By Karen Yekel
HOT SPRINGS – She sits quietly, fingers flying, creating intricate designs from mere threads, using a tool called a shuttle, no bigger than a few inches. Just her, the plastic green shuttle, the thread, and her fingers. She is tatting, basically making handmade lace using an old-fashioned art form that went by the wayside when lace met mass production with machinery.
Ina Winter is accomplishing her post-retirement goal, learning how to tat. “I taught myself with help from books and DVD’s,” said Winter. “It’s an old craft, a rare but not forgotten craft that was related to net making, back in the day three or four hundred years ago, and then became a pastime for ladies to do, on a smaller scale.”
From a Victorian era article, “Tatting is a technique for handcrafting a particularly durable lace from a series of knots and loops. It can be used to make lace edging as well as doilies, collars, accessories such as earrings and necklaces, and other decorative pieces. The lace is formed by a pattern of rings and chains formed from a series of cow hitch or half-hitch knots, called double stitches, over a core thread. Gaps can be left between the stitches to form picots, which are used for practical construction as well as decorative effect.”
Tatting dates to the early 17th century. The term for tatting in most European languages is derived from the French, frivolité, which refers to the purely decorative nature of the textiles produced by this technique, developed to imitate point lace. In Germany, tatting was usually known by the Italian-derived word occhi, which refers to the boat-shaped shuttle tool used by tatters, and in Italian, tatting is called chiacchierino, which means “chatty”.
Winter is a retired civil engineer from Nebraska who moved here four years ago with her husband, Brad, and their dogs. A civil engineer tatting? The contrast is dramatic, until you hear Winter’s words, “I have a degree in mathematics and knots are mathematical,” she said, and noted that once she made that discovery, it was clear the direction she should take in learning the art form.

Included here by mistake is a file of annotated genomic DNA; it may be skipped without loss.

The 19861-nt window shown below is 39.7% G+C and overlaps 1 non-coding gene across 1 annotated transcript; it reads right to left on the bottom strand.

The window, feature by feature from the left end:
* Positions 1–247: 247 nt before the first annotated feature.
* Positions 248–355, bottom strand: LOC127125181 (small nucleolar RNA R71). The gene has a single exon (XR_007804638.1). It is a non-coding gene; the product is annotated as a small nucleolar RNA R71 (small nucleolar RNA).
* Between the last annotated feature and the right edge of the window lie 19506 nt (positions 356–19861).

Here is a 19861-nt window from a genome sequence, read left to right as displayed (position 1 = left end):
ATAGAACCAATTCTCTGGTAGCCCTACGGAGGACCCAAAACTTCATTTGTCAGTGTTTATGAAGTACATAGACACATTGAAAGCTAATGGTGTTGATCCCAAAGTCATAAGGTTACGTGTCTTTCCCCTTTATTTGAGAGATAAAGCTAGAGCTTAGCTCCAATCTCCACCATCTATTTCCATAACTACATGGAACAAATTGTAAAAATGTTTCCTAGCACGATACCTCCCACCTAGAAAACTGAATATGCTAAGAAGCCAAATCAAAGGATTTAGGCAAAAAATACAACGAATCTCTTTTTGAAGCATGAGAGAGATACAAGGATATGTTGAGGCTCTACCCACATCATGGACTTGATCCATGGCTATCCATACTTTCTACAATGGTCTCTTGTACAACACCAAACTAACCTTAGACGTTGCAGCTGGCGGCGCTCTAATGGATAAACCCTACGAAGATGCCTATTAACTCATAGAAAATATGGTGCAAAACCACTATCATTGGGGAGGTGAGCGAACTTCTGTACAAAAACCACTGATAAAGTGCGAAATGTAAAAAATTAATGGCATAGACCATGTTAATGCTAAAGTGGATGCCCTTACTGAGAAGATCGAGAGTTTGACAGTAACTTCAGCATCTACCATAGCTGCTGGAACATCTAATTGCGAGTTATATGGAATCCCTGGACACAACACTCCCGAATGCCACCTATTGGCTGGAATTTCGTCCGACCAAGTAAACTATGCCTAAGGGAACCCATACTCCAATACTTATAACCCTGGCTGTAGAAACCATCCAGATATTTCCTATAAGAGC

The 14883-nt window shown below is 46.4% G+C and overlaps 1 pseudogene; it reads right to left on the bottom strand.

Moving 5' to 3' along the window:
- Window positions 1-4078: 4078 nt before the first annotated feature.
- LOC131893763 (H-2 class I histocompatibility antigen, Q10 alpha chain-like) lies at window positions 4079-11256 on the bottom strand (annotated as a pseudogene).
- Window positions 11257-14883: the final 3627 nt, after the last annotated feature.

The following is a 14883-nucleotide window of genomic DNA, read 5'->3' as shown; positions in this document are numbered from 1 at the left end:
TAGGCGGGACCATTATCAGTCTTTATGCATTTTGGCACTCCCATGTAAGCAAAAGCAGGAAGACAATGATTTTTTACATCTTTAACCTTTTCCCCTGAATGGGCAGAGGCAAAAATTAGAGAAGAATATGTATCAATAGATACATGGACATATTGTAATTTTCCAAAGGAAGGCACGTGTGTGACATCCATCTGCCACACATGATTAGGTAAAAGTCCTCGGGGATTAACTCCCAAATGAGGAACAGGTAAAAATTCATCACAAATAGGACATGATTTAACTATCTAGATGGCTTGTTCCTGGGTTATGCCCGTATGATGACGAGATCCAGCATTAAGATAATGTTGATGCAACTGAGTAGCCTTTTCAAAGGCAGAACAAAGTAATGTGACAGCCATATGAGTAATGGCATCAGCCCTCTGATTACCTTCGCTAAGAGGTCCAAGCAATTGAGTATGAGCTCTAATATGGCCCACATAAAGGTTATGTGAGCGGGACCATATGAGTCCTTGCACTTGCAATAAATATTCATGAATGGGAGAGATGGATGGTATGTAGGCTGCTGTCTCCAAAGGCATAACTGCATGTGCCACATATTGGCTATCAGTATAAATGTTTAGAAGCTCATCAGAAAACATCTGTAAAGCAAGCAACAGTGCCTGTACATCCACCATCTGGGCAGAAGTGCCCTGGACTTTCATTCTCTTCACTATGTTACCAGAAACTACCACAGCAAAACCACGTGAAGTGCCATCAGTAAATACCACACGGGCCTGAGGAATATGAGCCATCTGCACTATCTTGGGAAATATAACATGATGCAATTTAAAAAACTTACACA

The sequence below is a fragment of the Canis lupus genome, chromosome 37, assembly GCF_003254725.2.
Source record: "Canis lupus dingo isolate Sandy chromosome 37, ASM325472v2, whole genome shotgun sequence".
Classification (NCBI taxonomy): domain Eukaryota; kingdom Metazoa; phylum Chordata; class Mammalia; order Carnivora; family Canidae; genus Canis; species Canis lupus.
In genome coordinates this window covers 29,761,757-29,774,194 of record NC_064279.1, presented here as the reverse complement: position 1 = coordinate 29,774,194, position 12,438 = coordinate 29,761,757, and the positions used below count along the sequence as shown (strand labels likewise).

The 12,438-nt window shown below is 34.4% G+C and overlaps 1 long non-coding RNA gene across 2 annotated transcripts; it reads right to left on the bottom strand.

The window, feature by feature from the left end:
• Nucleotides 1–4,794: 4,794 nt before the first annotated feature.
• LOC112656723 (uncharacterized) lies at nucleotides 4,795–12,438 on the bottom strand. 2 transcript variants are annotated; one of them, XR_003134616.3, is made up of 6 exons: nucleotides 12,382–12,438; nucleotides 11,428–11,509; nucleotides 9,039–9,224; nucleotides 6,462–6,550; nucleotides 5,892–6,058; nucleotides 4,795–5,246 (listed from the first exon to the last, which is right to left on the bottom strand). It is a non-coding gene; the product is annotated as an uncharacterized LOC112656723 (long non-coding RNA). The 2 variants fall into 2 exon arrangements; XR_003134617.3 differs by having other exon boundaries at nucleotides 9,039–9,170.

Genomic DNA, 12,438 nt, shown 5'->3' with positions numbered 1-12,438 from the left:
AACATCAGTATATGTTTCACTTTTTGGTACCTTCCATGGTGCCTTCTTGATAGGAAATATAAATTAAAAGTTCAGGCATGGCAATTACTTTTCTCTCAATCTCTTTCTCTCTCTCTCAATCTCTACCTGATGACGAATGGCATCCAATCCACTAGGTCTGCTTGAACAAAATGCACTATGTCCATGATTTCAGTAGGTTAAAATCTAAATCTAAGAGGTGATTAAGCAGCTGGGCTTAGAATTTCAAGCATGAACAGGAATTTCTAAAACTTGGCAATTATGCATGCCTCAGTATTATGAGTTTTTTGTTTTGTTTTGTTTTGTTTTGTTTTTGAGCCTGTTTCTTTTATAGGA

She said that, though tatting became out of vogue for an era, there is moderate renewed interest, mostly by women, with a handful of male tatters as well. “Eastern Europe and Japan are two hotbeds of tatting creativity and designs,” she said. While there’s not much demand for lace in modern times, Winter said a technique called “Ankars” has become popular. “It’s really dense tatting with beads and stones, and makes really beautiful jewelry,” she said.
Another technique that interests Winter is called Kumihimo, a Japanese style of braiding cords and bands, traditionally silk, and really tough. “The braided cords of Kumihimo were traditionally used to bind the lacquered plates of the Samurai armor, and were also used to make obijime, a cord that helps secure the wide belt (obi) of kimono dress,” said Winter, who considers herself a long time student of Japanese culture and arts.
Winter cautions, “Tatting is not for the faint of heart. You have to pay attention to where you are, depending on the intricacy of the pattern. It’s really easy to make a mistake and kind of hard to correct it. You have to have pretty good eyes and lots of patience.” Winter’s artwork can be seen at Chautauqua Artisans Market.
Aside from her crafty creations, Winter will be running as a democrat for the legislature in the primary election in June and the general election in November.
Karen Yekel/Fall River County Herald
Ina Winter shows an example of Kumihimo in the jewelry set she created, which is on display at Chautauqua Artisans Market.